Purchasing any home is a big decision. If you want to love your home and purchase it at the best possible price, consider buying a foreclosed home. Whether you want to flip a foreclosure for a rental property or you want to buy a discounted home you can personalize, foreclosed homes can be a deal. Before you purchase a foreclosure, review our checklist of the top six things to know before signing a contract.
Hire a realtor who specializes in foreclosures
Think of your realtor as a potential new employee. They’re working for you. Find a realtor who specializes in foreclosures and then interview them. Ask how many foreclosures they’ve sold and the outcomes of each. How did the bank respond to their offers, and was it willing to work with them? What are some challenges and successes they’ve faced in recent sells?
Realtors know the ins and outs of this industry. They’ll be able to tell you details like the closing cost for a loan, the down payment percentage and whether you have to pay in cash. They’ll also tell you that the seller has to keep the home in its current, present condition after signing a contract.
Get a free property profile
Once you and your realtor have found a potential foreclosure, request a copy of the property profile for the home. Property profiles include all pertinent information for the property: Legal description, lot size, parcel number, owners of record, current taxes and more.
The home’s property profile will give you a better feel for its history way beyond what just the street address can tell you. Monarch Title Company offers Missourians free property profiles to help you make the most informed decision for your foreclosure purchase.
Check out the neighborhood
You should drive to the neighborhood, park and people watch. Watch the traffic on the street in the mornings, evenings and on the weekends as well. Show up and park when the area is at its busiest to get a feel for the life that happens there.
Look for context-clues. If you’re a young family with children wanting to move to an area with similar families, look for small bikes in the front yard or neon signs indicating children are at play. If you’re a retired homebuyer wanting a quiet locale, look for an area without multiple parks.
Get a crew together, beforehand (mention inspection)
Aside from your realtor who specializes in foreclosures, hire a contractor and home inspector. Ask around for referrals from your friends and family. Go to their offices and check out their quality of work. While the home is still in escrow, walk the property together. Consult with them what you might want added to or changed about the home. Get bids on what it’s going to take to get the property up to code. Ask about the contractor’s availability along the timeline you’ve set for the project.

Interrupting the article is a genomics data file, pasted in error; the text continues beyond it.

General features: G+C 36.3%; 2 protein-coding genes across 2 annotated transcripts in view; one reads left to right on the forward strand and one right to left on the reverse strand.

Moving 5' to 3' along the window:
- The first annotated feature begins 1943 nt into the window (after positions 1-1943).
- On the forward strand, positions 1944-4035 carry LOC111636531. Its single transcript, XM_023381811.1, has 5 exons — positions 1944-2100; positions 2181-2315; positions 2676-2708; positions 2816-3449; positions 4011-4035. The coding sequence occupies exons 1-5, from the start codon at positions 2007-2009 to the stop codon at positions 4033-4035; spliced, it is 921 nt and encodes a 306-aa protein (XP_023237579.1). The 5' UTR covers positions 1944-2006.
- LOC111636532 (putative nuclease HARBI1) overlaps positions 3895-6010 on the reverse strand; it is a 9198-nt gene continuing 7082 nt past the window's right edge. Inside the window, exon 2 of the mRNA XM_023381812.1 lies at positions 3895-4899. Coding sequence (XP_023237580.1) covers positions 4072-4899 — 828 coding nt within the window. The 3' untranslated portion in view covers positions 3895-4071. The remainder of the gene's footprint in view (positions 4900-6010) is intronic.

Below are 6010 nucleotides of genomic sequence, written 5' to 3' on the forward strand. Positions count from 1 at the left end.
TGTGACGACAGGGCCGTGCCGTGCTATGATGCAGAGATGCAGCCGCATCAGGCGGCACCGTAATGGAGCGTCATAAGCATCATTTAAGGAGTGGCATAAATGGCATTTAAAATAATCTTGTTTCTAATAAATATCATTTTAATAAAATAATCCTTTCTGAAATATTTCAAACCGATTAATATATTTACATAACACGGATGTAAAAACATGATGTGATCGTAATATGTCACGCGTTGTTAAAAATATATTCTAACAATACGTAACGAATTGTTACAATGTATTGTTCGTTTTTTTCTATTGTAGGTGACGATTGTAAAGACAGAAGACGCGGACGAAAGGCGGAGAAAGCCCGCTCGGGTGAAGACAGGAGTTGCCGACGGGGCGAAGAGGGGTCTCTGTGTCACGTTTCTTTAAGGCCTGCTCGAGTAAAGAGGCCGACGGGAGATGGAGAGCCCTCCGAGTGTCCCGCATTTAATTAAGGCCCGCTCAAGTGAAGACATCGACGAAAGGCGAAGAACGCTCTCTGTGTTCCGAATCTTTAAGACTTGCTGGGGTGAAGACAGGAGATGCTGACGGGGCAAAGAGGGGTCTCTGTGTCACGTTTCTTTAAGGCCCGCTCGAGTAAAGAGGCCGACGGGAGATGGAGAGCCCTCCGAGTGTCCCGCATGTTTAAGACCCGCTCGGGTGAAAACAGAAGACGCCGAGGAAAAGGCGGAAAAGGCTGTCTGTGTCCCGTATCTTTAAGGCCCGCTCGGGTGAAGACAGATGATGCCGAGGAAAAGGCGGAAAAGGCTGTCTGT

Hire a general home inspector to review the home and roof. Because a home inspector is a generic jack-of-all trades, they will be able to notify you if, for example, the property’s pool needs further inspection and can suggest someone.
Search prices of comparable homes
Before purchasing your foreclosure, research listing prices for other homes in the same neighborhood. Surrounding homes will set the value for what your foreclosure is worth versus it’s current, discounted price. Take a walk through these homes to get a feel for features you might want in your foreclosure or extras you can install–this will help you determine your renovation budget, if necessary.
Searching comparable homes will also give you a better idea whether the foreclosure is a good investment for resell. It’s counterintuitive to purchase a home, even if its discounted thousands of dollars, and spend a generous amount on renovations if you can’t sell it for a profit.
Plan for the disrepair of vacancy
Homes are meant to be lived in, and when they’re not, they naturally fall into a state of disrepair over time. Because more foreclosures are sold as-is, it’s important to know how long the property sat vacant and budget accordingly. Shredded carpet, missing appliances and cabinetry, broken windows and chipped paint are common in distressed foreclosures and should be budgeted for accordingly. Look out for insect infestations like termite mud tubes; these can cost thousands of dollars to eradicate.
Don’t only think to budget for what’s visually awry. Consider what you can’t always see from within the home: Overgrown trees and brush roots can uproot and crack the home’s foundation. Toilet tanks rot. Rubber shower drain washers dry out and crack. Roofs get weathered. Water pipes can winterize and burst from freezing temperatures. Not every fix will be an expensive one, but it can be a headache.